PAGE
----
1917 poster, Universal

Summary: A longer read on the emotional point-of-view journey of investing through volatility and crises, depicted through parallels to the award-winning film 1917. An exploration of the time and patience required to recover from big market drawdowns. And overcoming the ‘barbed wire’ of investment returns to reap 10x+ rewards as an evidence-based investor.

1917, the movie, and its life lessons for all of us

1917, the Academy Award-winning film and best picture nominee, follows a young British soldier on a 24-hour suicidal mission to deliver a message beyond enemy lines to call off an attack doomed to fail after a German ‘retreat’.

The movie is beautiful as it takes you on the emotional and tumultuous journey of a soldier on what feels like a single continuous struggle. This is a fun video on how the movie was filmed to look like one shot, with camera crews jumping from motorbike, to foot, to jeep, for just one scene.

SPOILER ALERT.

He starts by waking from a nap under a tree with a clean uniform - somewhat naive, and somewhat hopeful.

The soldier walks through greenery through the camp, into the web of British trenches, progressively becoming more sickly, until he reaches the front line of mud and blood.

Just a few steps beyond his trench, he cuts his hand on barbed wire, the ground is littered with bodies and rats, he almost goes blind in a German booby trap, he loses a friend, he gets detoured. From confident to hopeful to desperate to victorious to defeated to outright reckless, he soldiers through to complete his mission.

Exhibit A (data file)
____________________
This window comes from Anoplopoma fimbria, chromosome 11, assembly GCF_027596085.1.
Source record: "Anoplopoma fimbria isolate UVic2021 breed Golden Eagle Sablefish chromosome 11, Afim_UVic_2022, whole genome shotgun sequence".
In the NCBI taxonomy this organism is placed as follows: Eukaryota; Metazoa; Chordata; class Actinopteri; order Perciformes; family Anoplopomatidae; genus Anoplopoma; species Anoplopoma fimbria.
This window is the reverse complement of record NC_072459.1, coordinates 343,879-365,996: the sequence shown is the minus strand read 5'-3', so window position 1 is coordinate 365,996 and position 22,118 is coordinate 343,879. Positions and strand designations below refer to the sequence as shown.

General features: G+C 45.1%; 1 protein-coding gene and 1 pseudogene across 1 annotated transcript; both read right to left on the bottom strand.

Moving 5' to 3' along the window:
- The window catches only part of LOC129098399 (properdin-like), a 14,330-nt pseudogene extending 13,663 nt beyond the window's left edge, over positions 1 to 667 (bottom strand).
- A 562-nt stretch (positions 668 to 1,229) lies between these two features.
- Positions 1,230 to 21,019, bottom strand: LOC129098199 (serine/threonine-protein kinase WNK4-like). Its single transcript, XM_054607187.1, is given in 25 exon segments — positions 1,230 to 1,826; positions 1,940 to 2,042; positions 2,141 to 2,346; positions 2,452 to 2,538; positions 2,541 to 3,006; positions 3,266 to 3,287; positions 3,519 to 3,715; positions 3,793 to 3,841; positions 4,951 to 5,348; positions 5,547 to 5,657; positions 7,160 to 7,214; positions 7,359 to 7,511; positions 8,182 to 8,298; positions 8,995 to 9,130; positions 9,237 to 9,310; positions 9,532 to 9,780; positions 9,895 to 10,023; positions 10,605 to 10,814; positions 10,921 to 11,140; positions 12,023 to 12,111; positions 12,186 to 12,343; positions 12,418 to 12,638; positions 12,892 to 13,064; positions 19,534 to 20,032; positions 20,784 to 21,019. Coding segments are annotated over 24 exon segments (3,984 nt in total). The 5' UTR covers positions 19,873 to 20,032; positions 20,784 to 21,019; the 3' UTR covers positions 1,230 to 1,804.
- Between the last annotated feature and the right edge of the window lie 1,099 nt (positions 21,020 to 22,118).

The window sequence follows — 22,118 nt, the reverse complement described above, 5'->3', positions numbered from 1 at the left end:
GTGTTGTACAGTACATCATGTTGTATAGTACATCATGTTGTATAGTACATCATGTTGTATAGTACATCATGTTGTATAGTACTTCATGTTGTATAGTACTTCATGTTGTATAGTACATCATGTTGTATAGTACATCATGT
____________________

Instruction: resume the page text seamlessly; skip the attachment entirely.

He ends under a tree, just as he started - exhausted, though somewhat wiser and accomplished.

The life of a diligent, evidence-based investor, though with less risk of life, feels very similar. The soldier’s seconds of uncertainty are our days. His need to grind it out for 24 hours is our lifetime.

It just so happens 1917 was a year before the 1918 H1N1 pandemic, spread far and wide from soldiers returning home. It is estimated to have infected 500 million people, one third of the world’s population at the time, and claimed at least 50 million lives. 1918 is what experts think is the closest example to what we are dealing with in today’s COVID-19 pandemic.

The emotional trench of investing

Uncertainty remains in how humanity, healthcare systems, governments, research initiatives, fiscal and monetary policy, and businesses will deal with COVID-19.

The markets consume and process information and perceptions, and are essentially a big data machine, taking all inputs and pricing risk in real-time.

It feels like slipping on mud in a trench. The last few weeks have been volatile to say the least. We have seen single day swings in the MSCI World (global developed markets index) ranging from -9.9% to +8.8%. Watching the markets move by +/-3% in a single day now feels “normal”.

When we are in the thick of it, day by day, watching the value of our money move up and down feels gut wrenchingly awful.

We saw a -34% swing in just 28 trading days, followed by a 13% rally to bring us to -19% since the market peak on Feb 12.

Investment returns since 1970

The MSCI World was down 21.1% through the first quarter.